TheGunBlog.ca — Rural Albertans are seeking clarity on when they can use force to protect their lives and property as violent break-ins and home invasions increase, the Edmonton Journal reported this week, citing interviews and a report by the United Conservative Party.
Police tell homeowners to call them in an emergency, but they can be too late and sometimes don’t come at all, the newspaper said Aug. 24, quoting Mark Ellis, a UCP member in the Alberta legislature for Calgary.
High-profile cases this year from Vancouver to Fredericton include: Edouard Maurice in Alberta, Gerald Stanley in Saskatchewan and an increase in criminal shootings, stabbings and a van-ramming in Toronto that have killed some 60 people.
The previous federal government sought to clarify the self-defence sections of the Criminal Code, but many people remain unclear.
“To some extent, you are permitted to stand your ground, but it depends on the circumstances and comes back to the questions of reasonableness and proportionality,” Steven Penney, a criminal law professor at the University of Alberta, was quoted as telling the Edmonton Journal.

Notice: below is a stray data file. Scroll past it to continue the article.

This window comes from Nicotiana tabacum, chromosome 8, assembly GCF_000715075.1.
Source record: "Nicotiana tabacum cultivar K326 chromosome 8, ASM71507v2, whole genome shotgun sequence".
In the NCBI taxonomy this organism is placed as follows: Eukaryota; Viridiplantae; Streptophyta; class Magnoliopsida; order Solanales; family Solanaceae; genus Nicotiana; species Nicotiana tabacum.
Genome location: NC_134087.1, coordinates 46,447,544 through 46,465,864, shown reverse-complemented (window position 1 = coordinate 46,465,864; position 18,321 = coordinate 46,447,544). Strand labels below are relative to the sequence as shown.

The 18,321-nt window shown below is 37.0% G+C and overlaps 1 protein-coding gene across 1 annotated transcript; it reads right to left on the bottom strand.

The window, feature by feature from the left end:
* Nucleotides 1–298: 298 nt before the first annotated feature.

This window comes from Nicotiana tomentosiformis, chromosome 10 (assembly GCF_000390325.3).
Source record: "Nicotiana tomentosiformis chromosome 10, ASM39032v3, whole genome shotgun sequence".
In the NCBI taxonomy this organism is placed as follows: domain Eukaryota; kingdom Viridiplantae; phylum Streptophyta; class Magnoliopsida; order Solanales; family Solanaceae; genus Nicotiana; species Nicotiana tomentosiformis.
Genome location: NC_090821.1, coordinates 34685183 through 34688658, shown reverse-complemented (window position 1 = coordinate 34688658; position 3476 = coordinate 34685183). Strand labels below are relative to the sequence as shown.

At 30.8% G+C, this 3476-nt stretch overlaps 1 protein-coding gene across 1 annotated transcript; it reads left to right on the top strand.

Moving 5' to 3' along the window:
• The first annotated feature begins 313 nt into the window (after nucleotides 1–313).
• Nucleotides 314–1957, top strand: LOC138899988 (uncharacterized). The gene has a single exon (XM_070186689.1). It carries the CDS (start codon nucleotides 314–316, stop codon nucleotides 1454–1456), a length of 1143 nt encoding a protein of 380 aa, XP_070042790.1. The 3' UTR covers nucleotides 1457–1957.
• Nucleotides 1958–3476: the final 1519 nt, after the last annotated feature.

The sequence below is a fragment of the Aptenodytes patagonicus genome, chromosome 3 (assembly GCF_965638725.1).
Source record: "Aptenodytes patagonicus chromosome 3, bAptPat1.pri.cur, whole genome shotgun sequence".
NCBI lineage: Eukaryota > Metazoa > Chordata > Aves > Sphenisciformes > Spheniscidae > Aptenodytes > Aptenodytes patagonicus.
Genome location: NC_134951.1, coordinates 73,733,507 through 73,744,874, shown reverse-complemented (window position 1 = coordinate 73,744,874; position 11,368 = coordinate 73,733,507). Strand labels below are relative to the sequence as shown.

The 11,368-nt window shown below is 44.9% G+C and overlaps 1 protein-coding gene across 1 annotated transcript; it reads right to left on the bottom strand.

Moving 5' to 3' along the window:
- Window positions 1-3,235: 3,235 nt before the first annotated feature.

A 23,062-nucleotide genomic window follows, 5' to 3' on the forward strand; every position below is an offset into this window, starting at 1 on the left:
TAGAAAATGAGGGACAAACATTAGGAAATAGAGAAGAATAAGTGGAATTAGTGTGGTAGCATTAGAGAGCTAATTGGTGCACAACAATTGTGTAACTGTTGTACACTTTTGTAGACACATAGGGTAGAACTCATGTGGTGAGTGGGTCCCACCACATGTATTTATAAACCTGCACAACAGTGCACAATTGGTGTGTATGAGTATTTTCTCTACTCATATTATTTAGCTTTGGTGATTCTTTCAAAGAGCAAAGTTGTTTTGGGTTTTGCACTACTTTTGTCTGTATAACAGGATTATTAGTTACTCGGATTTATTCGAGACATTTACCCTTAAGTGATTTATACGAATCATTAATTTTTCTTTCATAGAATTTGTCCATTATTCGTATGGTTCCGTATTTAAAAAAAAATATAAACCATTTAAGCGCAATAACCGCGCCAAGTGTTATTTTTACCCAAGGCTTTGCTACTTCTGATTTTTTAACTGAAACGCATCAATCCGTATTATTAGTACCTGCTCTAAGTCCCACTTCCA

Alberta’s United Conservative Party published A Safer Alberta last month. Here’s an excerpt of the 21-page report:
Property owners who are victims of repeated break-ins and thefts, without suitable police response, are warned by police, or even charged, when they use their lawfully owned firearms to defend themselves, their families, and their property from brazen criminals. Property owners are understandably seeking greater clarity on what measures they are allowed to use in self-defence, but the answers provided are necessarily cloaked in imprecise terms like “reasonable force.” (p. 17)
- Ministry of Justice (Nov. 2016): Reforms to Self-Defence and Defence of Property: Technical Guide for Practitioners
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